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Today we'll look at Nahar Poly Films Limited (NSE:NAHARPOLY) and reflect on its potential as an investment. To be precise, we'll consider its Return On Capital Employed (ROCE), as that will inform our view of the quality of the business.
First up, we'll look at what ROCE is and how we calculate it. Second, we'll look at its ROCE compared to similar companies. And finally, we'll look at how its current liabilities are impacting its ROCE.
Understanding Return On Capital Employed (ROCE)
ROCE is a measure of a company's yearly pre-tax profit (its return), relative to the capital employed in the business. All else being equal, a better business will have a higher ROCE. In brief, it is a useful tool, but it is not without drawbacks. Author Edwin Whiting says to be careful when comparing the ROCE of different businesses, since 'No two businesses are exactly alike.'
How Do You Calculate Return On Capital Employed?
The formula for calculating the return on capital employed is:
Return on Capital Employed = Earnings Before Interest and Tax (EBIT) ÷ (Total Assets - Current Liabilities)
Or for Nahar Poly Films:
0.028 = ₹129m ÷ (₹4.7b - ₹106m) (Based on the trailing twelve months to March 2019.)
So, Nahar Poly Films has an ROCE of 2.8%.
Is Nahar Poly Films's ROCE Good?
One way to assess ROCE is to compare similar companies. We can see Nahar Poly Films's ROCE is meaningfully below the Chemicals industry average of 17%. This performance could be negative if sustained, as it suggests the business may underperform its industry. Putting aside Nahar Poly Films's performance relative to its industry, its ROCE in absolute terms is poor - considering the risk of owning stocks compared to government bonds. There are potentially more appealing investments elsewhere.
Nahar Poly Films's current ROCE of 2.8% is lower than its ROCE in the past, which was 9.0%, 3 years ago. This makes us wonder if the business is facing new challenges.
When considering ROCE, bear in mind that it reflects the past and does not necessarily predict the future. ROCE can be misleading for companies in cyclical industries, with returns looking impressive during the boom times, but very weak during the busts. ROCE is, after all, simply a snap shot of a single year. If Nahar Poly Films is cyclical, it could make sense to check out this free graph of past earnings, revenue and cash flow.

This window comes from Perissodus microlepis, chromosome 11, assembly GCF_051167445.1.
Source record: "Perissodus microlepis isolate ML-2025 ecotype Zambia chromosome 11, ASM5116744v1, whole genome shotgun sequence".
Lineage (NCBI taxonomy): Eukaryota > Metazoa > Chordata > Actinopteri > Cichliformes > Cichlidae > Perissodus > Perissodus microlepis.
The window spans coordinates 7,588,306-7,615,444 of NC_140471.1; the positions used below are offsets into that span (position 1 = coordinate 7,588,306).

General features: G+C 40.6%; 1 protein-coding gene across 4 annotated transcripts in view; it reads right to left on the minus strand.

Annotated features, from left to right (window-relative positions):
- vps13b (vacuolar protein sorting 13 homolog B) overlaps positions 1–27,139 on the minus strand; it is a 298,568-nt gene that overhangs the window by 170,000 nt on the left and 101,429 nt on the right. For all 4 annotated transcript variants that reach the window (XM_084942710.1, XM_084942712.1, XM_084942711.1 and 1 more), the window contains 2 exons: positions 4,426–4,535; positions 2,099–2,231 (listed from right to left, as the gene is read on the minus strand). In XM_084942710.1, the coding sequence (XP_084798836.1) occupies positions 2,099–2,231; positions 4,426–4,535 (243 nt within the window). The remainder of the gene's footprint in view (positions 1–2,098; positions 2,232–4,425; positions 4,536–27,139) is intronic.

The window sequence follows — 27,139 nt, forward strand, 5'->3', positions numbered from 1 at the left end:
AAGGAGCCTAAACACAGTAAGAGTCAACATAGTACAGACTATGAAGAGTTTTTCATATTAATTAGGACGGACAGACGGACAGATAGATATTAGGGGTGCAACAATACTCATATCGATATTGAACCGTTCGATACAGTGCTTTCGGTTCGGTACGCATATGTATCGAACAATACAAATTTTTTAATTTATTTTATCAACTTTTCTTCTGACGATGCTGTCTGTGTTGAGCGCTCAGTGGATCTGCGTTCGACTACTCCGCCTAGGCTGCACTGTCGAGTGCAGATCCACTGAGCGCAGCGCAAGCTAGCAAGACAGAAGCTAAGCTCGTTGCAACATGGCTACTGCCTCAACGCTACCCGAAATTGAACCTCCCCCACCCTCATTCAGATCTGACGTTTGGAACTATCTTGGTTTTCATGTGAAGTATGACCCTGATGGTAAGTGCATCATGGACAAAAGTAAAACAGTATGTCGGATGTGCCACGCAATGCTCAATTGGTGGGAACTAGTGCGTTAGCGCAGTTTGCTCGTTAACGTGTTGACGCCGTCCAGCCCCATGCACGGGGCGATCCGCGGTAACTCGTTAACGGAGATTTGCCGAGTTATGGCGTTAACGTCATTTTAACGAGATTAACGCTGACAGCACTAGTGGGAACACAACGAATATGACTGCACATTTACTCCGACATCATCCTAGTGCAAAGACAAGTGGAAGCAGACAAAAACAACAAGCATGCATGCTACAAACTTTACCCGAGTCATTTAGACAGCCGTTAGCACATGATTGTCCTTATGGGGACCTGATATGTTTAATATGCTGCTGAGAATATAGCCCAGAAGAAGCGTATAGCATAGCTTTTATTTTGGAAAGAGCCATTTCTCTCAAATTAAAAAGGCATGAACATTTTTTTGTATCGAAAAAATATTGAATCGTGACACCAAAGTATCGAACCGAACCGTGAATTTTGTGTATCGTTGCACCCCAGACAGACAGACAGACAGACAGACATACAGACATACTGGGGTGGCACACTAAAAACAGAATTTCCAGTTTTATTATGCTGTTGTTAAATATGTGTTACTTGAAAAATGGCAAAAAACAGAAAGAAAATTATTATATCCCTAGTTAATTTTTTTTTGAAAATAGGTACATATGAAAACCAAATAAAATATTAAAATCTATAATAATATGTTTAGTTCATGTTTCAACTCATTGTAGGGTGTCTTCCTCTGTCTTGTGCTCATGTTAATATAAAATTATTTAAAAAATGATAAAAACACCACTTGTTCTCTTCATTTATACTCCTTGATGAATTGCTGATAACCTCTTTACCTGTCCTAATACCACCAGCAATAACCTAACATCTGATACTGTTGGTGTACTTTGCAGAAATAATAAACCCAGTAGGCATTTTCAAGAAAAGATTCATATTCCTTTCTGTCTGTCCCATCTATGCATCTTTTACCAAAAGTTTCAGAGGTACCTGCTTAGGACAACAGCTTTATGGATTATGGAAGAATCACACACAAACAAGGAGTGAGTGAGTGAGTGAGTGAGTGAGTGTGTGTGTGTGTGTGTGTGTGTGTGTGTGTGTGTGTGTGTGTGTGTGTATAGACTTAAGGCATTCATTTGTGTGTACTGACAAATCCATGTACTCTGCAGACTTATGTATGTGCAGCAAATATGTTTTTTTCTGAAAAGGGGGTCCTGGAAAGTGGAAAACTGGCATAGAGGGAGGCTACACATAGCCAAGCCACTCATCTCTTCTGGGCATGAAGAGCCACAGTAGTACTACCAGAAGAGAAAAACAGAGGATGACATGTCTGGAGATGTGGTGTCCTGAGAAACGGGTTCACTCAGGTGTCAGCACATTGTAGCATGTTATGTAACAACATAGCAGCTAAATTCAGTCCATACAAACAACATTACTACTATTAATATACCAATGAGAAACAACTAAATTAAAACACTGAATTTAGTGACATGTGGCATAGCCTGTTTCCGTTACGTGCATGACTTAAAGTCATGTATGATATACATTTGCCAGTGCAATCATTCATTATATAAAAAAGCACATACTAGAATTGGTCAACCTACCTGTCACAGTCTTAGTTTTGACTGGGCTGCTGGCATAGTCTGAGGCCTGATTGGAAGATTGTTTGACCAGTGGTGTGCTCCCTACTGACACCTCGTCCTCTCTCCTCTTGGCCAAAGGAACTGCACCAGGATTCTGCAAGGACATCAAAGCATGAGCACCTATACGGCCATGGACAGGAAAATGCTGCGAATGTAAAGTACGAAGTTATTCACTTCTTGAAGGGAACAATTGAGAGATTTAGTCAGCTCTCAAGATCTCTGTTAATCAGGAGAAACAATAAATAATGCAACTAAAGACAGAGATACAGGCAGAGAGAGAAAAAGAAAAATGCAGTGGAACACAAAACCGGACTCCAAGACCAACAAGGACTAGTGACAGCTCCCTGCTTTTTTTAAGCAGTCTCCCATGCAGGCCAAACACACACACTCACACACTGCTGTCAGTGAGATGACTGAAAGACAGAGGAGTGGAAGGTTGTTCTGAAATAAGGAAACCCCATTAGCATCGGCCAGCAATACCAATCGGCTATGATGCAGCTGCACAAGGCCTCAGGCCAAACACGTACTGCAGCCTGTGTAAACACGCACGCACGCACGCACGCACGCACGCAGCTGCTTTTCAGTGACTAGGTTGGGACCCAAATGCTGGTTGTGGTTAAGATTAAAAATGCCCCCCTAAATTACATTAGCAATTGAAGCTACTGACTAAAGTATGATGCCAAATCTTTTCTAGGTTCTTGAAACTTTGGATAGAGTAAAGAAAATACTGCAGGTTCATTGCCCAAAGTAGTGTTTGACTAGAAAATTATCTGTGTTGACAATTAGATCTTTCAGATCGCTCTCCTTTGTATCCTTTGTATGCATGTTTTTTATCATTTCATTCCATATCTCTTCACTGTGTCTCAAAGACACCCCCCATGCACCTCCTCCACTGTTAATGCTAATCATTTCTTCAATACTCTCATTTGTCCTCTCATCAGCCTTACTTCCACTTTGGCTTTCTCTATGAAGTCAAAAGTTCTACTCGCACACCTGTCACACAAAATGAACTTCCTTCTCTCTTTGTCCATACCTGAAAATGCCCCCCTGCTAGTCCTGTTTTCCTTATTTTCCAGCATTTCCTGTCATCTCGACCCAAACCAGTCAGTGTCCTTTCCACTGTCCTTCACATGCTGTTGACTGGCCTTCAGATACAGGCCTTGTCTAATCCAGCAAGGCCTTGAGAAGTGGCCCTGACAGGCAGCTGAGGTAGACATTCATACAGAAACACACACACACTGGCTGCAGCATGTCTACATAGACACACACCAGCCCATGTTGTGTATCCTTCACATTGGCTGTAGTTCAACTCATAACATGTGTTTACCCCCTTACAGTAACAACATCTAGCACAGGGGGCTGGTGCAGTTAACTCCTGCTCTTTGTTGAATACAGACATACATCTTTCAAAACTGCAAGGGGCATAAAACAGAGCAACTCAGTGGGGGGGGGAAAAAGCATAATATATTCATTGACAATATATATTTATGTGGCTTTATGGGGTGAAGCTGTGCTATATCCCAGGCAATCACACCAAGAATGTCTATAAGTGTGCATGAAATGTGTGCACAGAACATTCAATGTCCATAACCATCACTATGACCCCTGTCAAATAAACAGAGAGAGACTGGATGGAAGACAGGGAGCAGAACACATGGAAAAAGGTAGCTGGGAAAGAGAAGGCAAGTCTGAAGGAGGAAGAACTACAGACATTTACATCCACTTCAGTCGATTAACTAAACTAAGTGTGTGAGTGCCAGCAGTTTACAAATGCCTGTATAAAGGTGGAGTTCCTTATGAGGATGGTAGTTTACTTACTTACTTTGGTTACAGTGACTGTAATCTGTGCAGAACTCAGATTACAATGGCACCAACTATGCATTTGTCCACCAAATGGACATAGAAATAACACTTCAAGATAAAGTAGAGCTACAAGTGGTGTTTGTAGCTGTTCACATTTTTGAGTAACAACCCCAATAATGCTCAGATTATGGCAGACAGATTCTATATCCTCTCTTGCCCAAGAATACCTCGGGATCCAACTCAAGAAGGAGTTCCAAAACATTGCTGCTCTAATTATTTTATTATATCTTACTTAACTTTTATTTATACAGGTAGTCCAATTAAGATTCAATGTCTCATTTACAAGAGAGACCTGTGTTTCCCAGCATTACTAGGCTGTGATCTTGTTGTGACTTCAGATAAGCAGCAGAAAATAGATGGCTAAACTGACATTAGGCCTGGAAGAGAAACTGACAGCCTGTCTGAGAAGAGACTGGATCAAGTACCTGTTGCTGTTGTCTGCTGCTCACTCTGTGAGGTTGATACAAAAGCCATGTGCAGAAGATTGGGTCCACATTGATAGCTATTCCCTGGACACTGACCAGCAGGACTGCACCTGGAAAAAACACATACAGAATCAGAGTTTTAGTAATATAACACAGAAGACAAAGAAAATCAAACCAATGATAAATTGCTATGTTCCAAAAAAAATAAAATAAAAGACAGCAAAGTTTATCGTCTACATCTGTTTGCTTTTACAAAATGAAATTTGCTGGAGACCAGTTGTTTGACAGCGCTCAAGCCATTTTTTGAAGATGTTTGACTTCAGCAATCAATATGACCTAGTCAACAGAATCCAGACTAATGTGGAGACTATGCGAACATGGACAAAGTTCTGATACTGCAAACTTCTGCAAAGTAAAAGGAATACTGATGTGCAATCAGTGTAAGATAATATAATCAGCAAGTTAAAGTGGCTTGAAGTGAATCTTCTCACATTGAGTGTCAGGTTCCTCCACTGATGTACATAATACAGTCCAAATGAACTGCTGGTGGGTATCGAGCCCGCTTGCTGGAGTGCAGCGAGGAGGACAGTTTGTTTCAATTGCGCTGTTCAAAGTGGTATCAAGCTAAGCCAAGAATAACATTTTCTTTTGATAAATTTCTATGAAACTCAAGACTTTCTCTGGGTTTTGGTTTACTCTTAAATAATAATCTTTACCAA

How Nahar Poly Films's Current Liabilities Impact Its ROCE
Current liabilities include invoices, such as supplier payments, short-term debt, or a tax bill, that need to be paid within 12 months. Due to the way the ROCE equation works, having large bills due in the near term can make it look as though a company has less capital employed, and thus a higher ROCE than usual. To counter this, investors can check if a company has high current liabilities relative to total assets.
Nahar Poly Films has total liabilities of ₹106m and total assets of ₹4.7b. Therefore its current liabilities are equivalent to approximately 2.3% of its total assets. Nahar Poly Films has very few current liabilities, which have a minimal effect on its already low ROCE.
What We Can Learn From Nahar Poly Films's ROCE
Nonetheless, there may be better places to invest your capital. Of course, you might find a fantastic investment by looking at a few good candidates. So take a peek at this free list of companies with modest (or no) debt, trading on a P/E below 20.
For those who like to find winning investments this free list of growing companies with recent insider purchasing, could be just the ticket.
We aim to bring you long-term focused research analysis driven by fundamental data. Note that our analysis may not factor in the latest price-sensitive company announcements or qualitative material.
If you spot an error that warrants correction, please contact the editor at firstname.lastname@example.org. This article by Simply Wall St is general in nature. It does not constitute a recommendation to buy or sell any stock, and does not take account of your objectives, or your financial situation. Simply Wall St has no position in the stocks mentioned. Thank you for reading.